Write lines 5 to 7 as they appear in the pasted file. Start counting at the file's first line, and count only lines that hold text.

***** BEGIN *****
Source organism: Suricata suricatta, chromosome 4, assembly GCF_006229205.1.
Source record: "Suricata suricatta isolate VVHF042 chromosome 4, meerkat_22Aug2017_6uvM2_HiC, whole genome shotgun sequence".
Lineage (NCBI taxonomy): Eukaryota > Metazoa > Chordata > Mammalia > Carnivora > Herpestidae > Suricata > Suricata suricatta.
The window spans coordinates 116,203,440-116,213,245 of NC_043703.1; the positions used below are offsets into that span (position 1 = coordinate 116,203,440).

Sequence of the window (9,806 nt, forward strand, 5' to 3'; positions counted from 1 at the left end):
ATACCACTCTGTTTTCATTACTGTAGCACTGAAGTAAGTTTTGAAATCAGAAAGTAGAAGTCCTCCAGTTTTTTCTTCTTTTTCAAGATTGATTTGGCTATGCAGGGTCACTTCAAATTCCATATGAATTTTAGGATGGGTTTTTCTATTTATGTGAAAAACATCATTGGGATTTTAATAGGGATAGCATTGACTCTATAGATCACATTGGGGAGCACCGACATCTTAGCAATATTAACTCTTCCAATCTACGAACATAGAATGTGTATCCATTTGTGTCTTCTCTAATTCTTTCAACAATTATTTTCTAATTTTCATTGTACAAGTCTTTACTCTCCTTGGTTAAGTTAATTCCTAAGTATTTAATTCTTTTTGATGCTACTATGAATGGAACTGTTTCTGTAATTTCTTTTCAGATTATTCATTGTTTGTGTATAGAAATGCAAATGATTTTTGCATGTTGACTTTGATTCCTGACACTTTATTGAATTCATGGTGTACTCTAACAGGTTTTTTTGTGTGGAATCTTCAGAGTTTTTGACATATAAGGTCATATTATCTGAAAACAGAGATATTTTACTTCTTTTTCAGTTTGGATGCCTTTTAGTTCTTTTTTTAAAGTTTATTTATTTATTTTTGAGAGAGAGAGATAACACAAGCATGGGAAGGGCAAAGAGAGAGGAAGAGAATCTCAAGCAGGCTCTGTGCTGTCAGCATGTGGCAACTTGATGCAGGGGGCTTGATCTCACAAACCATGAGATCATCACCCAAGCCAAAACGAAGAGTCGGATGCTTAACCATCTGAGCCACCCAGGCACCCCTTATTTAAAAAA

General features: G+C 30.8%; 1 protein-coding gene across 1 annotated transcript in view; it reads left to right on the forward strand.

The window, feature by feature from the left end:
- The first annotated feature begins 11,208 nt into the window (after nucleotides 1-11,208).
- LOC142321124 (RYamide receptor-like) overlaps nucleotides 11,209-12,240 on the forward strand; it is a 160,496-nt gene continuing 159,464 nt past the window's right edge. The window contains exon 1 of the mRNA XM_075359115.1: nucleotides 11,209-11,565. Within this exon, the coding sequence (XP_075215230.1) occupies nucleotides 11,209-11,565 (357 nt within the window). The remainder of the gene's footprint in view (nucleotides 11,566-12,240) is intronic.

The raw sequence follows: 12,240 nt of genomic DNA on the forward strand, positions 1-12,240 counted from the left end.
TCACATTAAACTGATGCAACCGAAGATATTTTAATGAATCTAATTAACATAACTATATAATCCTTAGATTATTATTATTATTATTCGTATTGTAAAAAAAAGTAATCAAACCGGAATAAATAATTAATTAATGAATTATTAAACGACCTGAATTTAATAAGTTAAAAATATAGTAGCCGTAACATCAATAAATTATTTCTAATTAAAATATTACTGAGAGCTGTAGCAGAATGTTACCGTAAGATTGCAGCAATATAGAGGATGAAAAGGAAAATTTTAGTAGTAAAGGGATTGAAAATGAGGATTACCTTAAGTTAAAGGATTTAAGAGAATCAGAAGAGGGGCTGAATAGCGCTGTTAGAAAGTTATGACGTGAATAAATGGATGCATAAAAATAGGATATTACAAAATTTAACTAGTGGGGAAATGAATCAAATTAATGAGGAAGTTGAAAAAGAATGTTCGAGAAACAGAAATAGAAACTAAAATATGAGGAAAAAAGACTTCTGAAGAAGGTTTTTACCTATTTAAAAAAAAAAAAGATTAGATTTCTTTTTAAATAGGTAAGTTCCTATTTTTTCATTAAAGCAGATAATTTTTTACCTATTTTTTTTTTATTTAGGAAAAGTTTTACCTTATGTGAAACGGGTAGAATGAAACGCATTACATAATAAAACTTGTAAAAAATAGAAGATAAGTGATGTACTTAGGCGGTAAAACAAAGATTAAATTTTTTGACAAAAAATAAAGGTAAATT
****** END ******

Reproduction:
Sequence of the window (9,806 nt, forward strand, 5' to 3'; positions counted from 1 at the left end):
ATACCACTCTGTTTTCATTACTGTAGCACTGAAGTAAGTTTTGAAATCAGAAAGTAGAAGTCCTCCAGTTTTTTCTTCTTTTTCAAGATTGATTTGGCTATGCAGGGTCACTTCAAATTCCATATGAATTTTAGGATGGGTTTTTCTATTTATGTGAAAAACATCATTGGGATTTTAATAGGGATAGCATTGACTCTATAGATCACATTGGGGAGCACCGACATCTTAGCAATATTAACTCTTCCAATCTACGAACATAGAATGTGTATCCATTTGTGTCTTCTCTAATTCTTTCAACAATTATTTTCTAATTTTCATTGTACAAGTCTTTACTCTCCTTGGTTAAGTTAATTCCTAAGTATTTAATTCTTTTTGATGCTACTATGAATGGAACTGTTTCTGTAATTTCTTTTCAGATTATTCATTGTTTGTGTATAGAAATGCAAATGATTTTTGCATGTTGACTTTGATTCCTGACACTTTATTGAATTCATGGTGTACTCTAACAGGTTTTTTTGTGTGGAATCTTCAGAGTTTTTGACATATAAGGTCATATTATCTGAAAACAGAGATATTTTACTTCTTTTTCAGTTTGGATGCCTTTTAGTTCTTTTTTTAAAGTTTATTTATTTATTTTTGAGAGAGAGAGATAACACAAGCATGGGAAGGGCAAAGAGAGAGGAAGAGAATCTCAAGCAGGCTCTGTGCTGTCAGCATGTGGCAACTTGATGCAGGGGGCTTGATCTCACAAACCATGAGATCATCACCCAAGCCAAAACGAAGAGTCGGATGCTTAACCATCTGAGCCACCCAGGCACCCCTTATTTAAAAAA

General features: G+C 30.8%; 1 protein-coding gene across 1 annotated transcript in view; it reads left to right on the forward strand.